Since the Gold Rush, people have flooded into California with dreams of a better life: riches, fame and glory. But, these days, with foreclosure signs dotting driveways and "Going out of Business" signs everywhere, life in California is far from golden.
"There's no jobs; there are just no jobs here," said Tracy Osborne, whose husband Kevin has joined the ranks of California's unemployed. "He's been out of work now for 11 months. And there's just nothing."
In the area of Southern California called "Inland Empire," the Osbornes are not alone.
At Promises Lutheran Church in Murieta, Calif., donations were once collected to benefit a local food bank. Now, they are left for any member in need.
"It's been really tough," said Rhianna Stackhouse, a church member and mother of 2-year-old Sienna. "We've been living with my parents. It's hard. I love my parents to death but we need our own space."
Nearly everyone in their church community has been touched in some way by the economic downturn.
"We don't know what our situation is," said church member Lecia Cecconi-Roberts, who works as a band director at a middle school in Temecula. "It could change tomorrow. It could change two weeks from now. This year, we're being hit a lot harder and my job is probably safe for the time being."
The scale of the recession seems especially large in California. The state's $1.8 trillion economy -- the largest in the country and eighth largest in the world -- was hit hard by the crash in the housing market.
In December, California had the fourth highest jobless rate of states in the United States, at 9.3 percent, according to the U.S. Bureau of Labor Statistics. Now, with almost 2 million Californians out of work, totaling more than 10 percent, those who came believing the state was the land of ultimate opportunity are packing up and leaving.
"For every person who imagines California where life is better, there is someone who's now leaving," said American historian Bill Deverell of the University of Southern California. "And they're leaving because California disappointed them."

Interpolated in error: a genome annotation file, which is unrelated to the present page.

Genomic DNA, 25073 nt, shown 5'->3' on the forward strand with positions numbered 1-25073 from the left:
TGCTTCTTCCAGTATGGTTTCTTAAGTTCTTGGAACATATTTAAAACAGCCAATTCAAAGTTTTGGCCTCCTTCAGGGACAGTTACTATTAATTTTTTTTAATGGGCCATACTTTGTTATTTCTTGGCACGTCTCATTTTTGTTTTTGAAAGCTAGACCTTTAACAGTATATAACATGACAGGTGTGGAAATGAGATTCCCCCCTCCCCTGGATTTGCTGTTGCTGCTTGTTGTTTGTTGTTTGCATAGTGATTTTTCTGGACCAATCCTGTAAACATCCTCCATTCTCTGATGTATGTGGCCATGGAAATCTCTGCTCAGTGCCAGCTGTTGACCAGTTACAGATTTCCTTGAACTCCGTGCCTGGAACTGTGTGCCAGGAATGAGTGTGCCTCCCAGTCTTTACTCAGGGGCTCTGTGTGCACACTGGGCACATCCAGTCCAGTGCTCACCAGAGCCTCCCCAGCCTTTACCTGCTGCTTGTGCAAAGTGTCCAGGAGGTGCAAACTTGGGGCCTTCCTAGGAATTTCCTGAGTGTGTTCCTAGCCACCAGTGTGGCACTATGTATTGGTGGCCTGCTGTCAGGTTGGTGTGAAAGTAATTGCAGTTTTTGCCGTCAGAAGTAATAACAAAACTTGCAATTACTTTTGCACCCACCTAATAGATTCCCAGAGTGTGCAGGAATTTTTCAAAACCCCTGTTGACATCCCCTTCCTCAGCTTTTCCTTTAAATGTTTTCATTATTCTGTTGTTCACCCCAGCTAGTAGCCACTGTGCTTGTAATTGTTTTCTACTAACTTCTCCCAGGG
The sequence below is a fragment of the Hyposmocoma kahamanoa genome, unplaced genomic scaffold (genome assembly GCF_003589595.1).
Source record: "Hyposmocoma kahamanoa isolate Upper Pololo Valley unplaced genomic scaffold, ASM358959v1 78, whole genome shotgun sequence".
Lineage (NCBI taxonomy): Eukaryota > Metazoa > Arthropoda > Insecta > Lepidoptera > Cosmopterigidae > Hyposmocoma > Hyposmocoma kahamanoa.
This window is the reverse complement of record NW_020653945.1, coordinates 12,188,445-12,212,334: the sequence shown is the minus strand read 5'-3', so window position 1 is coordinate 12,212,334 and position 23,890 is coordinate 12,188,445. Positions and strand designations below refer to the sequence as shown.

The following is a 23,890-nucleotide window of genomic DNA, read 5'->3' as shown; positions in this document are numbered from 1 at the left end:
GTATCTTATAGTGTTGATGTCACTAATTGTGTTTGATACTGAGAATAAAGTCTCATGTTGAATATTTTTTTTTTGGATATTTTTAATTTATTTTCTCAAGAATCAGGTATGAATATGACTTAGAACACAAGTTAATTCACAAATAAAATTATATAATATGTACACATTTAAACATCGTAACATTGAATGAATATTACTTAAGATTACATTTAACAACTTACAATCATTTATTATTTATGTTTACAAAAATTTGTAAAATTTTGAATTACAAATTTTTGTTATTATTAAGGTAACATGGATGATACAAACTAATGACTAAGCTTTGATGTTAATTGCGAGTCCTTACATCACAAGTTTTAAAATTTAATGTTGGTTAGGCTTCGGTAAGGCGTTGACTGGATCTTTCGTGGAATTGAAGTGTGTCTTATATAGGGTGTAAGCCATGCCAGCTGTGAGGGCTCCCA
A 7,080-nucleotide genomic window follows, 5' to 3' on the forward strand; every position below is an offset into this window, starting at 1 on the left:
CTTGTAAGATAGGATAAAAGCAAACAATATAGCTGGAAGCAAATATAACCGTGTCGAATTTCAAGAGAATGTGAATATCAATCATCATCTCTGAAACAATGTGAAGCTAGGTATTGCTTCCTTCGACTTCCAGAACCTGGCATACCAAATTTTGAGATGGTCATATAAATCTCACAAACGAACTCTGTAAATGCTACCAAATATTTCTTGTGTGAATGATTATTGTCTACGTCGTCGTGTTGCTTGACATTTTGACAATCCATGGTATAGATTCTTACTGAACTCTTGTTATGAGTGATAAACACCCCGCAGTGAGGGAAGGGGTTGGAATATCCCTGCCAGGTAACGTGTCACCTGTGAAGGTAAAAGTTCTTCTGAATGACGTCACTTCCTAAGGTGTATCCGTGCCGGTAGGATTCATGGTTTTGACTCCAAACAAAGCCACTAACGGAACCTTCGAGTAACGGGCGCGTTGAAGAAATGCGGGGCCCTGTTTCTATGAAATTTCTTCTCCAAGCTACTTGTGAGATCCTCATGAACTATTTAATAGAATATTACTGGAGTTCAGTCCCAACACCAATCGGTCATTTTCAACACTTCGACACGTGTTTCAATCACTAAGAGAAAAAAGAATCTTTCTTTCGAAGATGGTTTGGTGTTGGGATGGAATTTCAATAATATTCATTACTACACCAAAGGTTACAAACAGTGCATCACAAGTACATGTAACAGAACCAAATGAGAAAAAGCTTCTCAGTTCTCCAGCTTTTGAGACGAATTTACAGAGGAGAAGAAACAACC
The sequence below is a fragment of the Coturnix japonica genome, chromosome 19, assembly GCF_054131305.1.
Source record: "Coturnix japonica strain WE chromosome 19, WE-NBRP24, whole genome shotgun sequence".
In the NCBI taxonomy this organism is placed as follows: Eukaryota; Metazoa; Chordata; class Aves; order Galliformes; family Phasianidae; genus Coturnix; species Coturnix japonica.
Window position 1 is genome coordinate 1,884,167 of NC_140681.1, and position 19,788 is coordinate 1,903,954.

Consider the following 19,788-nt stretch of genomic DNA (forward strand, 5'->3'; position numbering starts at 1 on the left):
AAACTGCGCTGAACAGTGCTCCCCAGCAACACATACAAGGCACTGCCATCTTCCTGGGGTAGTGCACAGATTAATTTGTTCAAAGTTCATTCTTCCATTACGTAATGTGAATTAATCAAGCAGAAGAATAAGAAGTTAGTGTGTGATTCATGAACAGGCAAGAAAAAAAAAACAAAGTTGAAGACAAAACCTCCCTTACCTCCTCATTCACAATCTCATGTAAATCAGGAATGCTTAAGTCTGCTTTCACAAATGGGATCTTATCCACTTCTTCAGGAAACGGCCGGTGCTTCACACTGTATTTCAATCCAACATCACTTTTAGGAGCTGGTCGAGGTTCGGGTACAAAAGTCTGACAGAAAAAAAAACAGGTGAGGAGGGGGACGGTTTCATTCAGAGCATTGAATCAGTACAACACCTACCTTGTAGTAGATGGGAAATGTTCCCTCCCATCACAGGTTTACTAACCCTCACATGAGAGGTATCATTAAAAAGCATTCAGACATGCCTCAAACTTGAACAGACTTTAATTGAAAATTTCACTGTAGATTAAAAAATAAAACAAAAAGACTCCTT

With home after home foreclosed on neighborhood streets, backyard swimming pools with green, infested water have become a sign of the times.
"At one time people were enjoying their pools and now it's really bad and it's sad," said Norma Silva, a technician for West Valley Vector Mosquito Control.
Silva is part of a team of exterminators and fumigators who spend their days monitoring and treating the abandoned pools to try and prevent mosquitoes from breeding in these once thriving neighborhoods.
In the good times, California spent money so fast that Washington, D.C.'s spending seemed prudent. Real estate tax revenues and sales tax revenues were plentiful. But with the collapse of the housing market, so did California's economy, drying up tax revenues and the job market.
At a job fair last weekend at Dodger Stadium, 4,500 people showed up for 500 openings as part-time ushers, food workers and security personnel.
"I wore my Dodgers jersey today and my tie," said Craig Theroff, who used to work in the bio-tech industry and now hopes to be chosen as an usher. "Hopefully, I will be the next acquisition for the Dodgers."
At the San Bernardino Employment and Training Center, many people are attempting to learn new skills -- desperate for any job that will take them.